In­sep­ar­ably Right; or, Joy in the Merely Good

Fol­lowup to: The Mean­ing of Right

I fear that in my drive for full ex­plan­a­tion, I may have ob­scured the punch­line from my the­ory of metaethics. Here then is an at­temp­ted re­ph­rase:

There is no pure ghostly es­sence of good­ness apart from things like truth, hap­pi­ness and sen­tient life.

What do you value? At a guess, you value the life of your friends and your fam­ily and your Sig­ni­fic­ant Other and your­self, all in dif­fer­ent ways. You would prob­ably say that you value hu­man life in gen­eral, and I would take your word for it, though Robin Han­son might ask how you’ve ac­ted on this sup­posed pref­er­ence. If you’re read­ing this blog you prob­ably at­tach some value to truth for the sake of truth. If you’ve ever learned to play a mu­sical in­stru­ment, or paint a pic­ture, or if you’ve ever solved a math prob­lem for the fun of it, then you prob­ably at­tach real value to good art. You value your free­dom, the con­trol that you pos­sess over your own life; and if you’ve ever really helped someone you prob­ably en­joyed it. You might not think of play­ing a video game as a great sac­ri­fice of du­ti­ful mor­al­ity, but I for one would not wish to see the joy of com­plex chal­lenge per­ish from the uni­verse. You may not think of telling jokes as a mat­ter of in­ter­per­sonal mor­al­ity, but I would con­sider the hu­man sense of hu­mor as part of the gift we give to to­mor­row.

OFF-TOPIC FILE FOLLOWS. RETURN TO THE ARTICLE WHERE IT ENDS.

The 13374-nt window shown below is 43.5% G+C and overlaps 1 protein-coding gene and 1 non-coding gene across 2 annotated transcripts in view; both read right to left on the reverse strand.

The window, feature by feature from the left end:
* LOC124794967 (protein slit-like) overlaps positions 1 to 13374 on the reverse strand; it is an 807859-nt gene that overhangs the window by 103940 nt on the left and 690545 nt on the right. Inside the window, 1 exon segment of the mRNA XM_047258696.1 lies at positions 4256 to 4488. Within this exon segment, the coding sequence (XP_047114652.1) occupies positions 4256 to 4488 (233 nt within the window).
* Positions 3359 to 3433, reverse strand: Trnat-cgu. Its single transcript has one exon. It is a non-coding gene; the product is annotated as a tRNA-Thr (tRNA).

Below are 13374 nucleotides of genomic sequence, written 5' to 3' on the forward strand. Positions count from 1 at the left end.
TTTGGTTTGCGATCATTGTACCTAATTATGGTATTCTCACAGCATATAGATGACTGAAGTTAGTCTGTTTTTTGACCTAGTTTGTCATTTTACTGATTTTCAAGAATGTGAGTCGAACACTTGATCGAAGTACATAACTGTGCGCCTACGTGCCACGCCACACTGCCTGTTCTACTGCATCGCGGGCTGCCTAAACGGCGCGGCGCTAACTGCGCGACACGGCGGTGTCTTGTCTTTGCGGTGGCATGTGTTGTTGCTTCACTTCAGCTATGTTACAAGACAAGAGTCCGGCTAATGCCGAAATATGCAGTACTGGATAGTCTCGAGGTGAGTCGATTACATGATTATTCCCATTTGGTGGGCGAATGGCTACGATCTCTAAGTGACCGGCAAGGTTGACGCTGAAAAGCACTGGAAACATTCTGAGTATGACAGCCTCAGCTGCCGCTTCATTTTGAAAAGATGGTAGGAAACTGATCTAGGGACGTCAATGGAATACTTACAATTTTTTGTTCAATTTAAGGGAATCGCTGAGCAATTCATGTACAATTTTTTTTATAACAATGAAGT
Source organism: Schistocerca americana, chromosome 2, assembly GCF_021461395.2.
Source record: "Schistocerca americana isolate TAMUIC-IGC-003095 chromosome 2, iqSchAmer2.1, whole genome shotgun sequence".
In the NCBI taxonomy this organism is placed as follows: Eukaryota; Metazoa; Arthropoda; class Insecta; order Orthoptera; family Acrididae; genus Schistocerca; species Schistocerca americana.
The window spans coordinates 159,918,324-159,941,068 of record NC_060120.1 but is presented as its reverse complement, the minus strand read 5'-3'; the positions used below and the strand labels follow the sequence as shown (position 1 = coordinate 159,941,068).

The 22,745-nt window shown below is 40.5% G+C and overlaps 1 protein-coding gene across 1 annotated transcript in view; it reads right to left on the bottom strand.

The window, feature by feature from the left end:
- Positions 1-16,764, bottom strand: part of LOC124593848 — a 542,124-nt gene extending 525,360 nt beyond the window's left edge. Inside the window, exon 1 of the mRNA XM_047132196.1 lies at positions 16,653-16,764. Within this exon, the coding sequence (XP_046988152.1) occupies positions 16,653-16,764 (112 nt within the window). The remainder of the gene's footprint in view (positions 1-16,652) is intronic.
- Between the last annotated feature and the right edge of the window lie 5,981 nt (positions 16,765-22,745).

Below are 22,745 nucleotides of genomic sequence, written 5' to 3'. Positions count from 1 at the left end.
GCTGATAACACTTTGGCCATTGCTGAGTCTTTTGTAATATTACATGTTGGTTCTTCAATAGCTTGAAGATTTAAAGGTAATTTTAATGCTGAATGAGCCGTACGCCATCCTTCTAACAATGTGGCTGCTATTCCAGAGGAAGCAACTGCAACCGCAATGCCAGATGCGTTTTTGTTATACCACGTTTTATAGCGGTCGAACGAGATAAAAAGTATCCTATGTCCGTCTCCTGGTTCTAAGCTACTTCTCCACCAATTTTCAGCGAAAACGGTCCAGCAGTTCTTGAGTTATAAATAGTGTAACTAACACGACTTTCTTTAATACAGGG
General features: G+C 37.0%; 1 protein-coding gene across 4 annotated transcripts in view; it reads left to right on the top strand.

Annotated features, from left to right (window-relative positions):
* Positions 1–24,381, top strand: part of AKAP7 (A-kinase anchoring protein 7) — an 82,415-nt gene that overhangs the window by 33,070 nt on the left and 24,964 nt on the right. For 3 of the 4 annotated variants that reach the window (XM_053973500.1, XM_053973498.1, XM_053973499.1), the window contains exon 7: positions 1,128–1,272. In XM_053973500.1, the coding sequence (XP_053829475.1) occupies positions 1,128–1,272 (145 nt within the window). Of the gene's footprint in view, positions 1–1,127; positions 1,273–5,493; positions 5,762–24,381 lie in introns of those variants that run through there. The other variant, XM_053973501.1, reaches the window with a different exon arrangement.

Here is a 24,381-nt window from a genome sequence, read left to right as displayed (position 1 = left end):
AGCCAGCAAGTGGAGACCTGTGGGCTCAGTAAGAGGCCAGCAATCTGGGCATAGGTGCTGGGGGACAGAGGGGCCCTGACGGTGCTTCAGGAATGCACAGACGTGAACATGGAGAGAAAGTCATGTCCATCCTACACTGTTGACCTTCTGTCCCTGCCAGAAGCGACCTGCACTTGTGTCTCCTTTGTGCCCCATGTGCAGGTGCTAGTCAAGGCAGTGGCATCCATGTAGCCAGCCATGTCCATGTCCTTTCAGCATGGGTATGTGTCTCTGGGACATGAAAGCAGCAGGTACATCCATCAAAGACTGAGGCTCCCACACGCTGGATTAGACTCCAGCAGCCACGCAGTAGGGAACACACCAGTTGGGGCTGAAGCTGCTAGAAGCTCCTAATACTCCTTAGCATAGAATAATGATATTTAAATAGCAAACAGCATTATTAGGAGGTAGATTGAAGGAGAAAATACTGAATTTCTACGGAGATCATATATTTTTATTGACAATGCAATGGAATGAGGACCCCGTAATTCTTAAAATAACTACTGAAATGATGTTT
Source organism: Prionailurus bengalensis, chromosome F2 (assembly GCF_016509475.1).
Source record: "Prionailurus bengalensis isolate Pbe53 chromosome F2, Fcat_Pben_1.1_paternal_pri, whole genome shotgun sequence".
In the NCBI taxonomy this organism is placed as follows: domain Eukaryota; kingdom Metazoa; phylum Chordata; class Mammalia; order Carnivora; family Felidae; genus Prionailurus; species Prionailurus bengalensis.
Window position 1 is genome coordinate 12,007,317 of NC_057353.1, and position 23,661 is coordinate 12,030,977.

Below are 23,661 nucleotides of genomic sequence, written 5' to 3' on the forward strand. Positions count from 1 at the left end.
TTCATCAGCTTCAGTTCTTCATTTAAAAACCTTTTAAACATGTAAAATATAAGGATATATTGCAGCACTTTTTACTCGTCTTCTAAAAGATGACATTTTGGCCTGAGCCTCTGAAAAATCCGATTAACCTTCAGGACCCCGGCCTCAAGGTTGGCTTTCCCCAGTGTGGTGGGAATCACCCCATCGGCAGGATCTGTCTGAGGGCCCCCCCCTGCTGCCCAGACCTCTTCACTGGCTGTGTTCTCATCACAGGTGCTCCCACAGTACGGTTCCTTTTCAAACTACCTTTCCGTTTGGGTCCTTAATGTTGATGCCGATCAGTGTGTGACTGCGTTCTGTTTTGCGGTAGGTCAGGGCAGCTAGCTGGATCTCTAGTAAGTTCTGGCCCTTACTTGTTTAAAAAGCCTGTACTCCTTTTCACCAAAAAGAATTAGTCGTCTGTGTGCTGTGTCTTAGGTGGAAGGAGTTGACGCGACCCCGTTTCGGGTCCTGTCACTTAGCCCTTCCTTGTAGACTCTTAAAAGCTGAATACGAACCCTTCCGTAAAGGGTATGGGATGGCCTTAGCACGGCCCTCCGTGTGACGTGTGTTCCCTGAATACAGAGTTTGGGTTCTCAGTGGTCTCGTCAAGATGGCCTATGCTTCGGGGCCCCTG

And you value many more things than these.

Your brain as­sesses these things I have said, or oth­ers, or more, de­pend­ing on the spe­cific event, and fi­nally af­fixes a little in­ternal rep­res­ent­a­tional la­bel that we re­cog­nize and call “good”.

There’s no way you can de­tach the little la­bel from what it stands for, and still make on­to­lo­gical or moral sense.

Why might the little ‘good’ la­bel seem de­tach­able? A num­ber of reas­ons.

Mainly, that’s just how your mind is struc­tured—the la­bels it at­taches in­tern­ally seem like ex­tra, float­ing, on­to­lo­gical prop­er­ties.

And there’s no one value that de­term­ines whether a com­plic­ated event is good or not—and no five val­ues, either. No mat­ter what rule you try to de­scribe, there’s al­ways some­thing left over, some counter­example. Since no single value defines good­ness, this can make it seem like all of them to­gether couldn’t define good­ness. But when you add them up all to­gether, there is noth­ing else left.

If there’s no de­tach­able prop­erty of good­ness, what does this mean?

It means that the ques­tion, “Okay, but what makes hap­pi­ness or self-de­term­in­a­tion, good?” is either very quickly answered, or else mal­formed.

The concept of a “util­ity func­tion” or “op­tim­iz­a­tion cri­terion” is de­tach­able when talk­ing about op­tim­iz­a­tion pro­cesses. Nat­ural se­lec­tion, for ex­ample, op­tim­izes for in­clus­ive ge­netic fit­ness. But there are pos­sible minds that im­ple­ment any util­ity func­tion, so you don’t get any ad­vice there about what you should do. You can’t ask about util­ity apart from any util­ity func­tion.

When you ask “But which util­ity func­tion should I use?” the word should is some­thing in­sep­ar­able from the dy­namic that la­bels a choice “should”—in­sep­ar­able from the reas­ons like “Be­cause I can save more lives that way.”

Every time you say should, it in­cludes an im­pli­cit cri­terion of choice; there is no should-ness that can be ab­strac­ted away from any cri­terion.